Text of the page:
How do we choose the Risk Free rate?
Usually, Risk Free rate is the yield on a bond that carries zero risk.
But what bond would qualify for this.
Remember, for a bond to be risk free – it should not have
1) Default risk
2) Reinvestment risk
3) Liquidity Risk
Government bonds are considered risk free, but with a fine print. We have seen some governments default on loans. Argentina has done it in the past, Sri Lanka more recently.
But Government bonds in Local Currency satisfy the first part. In case of a problem, the government can resort to printing money and repaying. The above cases of government defaults were on foreign currency loans, since they can’t print dollars.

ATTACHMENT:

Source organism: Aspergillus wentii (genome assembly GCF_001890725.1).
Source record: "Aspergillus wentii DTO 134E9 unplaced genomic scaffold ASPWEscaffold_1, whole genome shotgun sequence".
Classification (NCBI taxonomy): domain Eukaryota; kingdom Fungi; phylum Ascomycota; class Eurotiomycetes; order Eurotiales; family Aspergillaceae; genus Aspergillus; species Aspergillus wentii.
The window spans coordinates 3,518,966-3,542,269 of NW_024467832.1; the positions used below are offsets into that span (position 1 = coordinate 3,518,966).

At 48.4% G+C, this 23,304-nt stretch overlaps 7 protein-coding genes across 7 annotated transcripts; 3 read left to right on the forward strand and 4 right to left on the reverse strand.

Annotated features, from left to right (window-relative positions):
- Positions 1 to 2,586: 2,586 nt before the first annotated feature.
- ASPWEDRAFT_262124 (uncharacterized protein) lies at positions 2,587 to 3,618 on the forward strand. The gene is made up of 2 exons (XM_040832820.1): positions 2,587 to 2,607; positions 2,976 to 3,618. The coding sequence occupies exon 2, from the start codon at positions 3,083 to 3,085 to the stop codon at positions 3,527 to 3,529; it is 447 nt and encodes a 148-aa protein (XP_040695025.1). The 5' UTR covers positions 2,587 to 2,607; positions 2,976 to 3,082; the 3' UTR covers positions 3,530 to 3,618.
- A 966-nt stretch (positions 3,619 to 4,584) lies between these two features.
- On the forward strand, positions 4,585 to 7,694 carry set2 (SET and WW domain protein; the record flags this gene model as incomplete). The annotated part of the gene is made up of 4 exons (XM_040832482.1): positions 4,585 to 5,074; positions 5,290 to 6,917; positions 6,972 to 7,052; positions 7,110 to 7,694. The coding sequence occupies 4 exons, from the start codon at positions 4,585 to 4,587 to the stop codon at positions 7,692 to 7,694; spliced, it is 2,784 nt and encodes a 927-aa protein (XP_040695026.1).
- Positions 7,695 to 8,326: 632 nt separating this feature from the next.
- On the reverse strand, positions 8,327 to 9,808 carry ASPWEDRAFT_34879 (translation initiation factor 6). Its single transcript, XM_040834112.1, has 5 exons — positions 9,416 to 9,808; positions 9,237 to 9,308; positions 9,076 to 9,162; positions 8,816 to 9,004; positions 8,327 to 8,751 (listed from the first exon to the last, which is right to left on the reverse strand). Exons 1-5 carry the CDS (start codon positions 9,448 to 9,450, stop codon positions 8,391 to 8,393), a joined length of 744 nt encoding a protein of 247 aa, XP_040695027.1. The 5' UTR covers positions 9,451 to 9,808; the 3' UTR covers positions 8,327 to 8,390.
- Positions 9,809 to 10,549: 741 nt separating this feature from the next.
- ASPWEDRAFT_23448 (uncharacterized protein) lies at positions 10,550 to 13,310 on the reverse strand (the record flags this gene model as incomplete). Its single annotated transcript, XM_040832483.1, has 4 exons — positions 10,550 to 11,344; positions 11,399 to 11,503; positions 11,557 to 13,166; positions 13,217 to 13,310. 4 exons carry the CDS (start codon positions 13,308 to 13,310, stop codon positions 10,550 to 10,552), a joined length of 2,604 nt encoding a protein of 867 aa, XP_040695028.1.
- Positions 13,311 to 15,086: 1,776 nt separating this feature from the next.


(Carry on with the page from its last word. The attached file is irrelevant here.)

Reinvestment risk arises as we can’t be sure of investing the coupons received on a bond at the same yield. That is because market rates may have changed from the time the bond is purchased to the time the coupon is received. Hence, we pick a Zero Coupon bond. As it does not pay any coupon, the issue of reinvestment does not arise.
Finally, we want a bond that is very liquid, and trades frequently, so we don’t get incorrect prices / yields on it. Also, we want a longer term bond, as we are using this to value equities over the longer run. The 10 year Government Bond usually is the most liquid.
Hence, the correct choice for the Risk free rate that satisfies all 3 conditions is the yield on the 10 year Zero Coupon bond issue by the government in local currency.
If such a bond does not exist, a theoretical zero coupon curve given by agencies such as CCIL India can be used.
That is broadly it from us this week. If there are any topics you want us to write on, please share with us.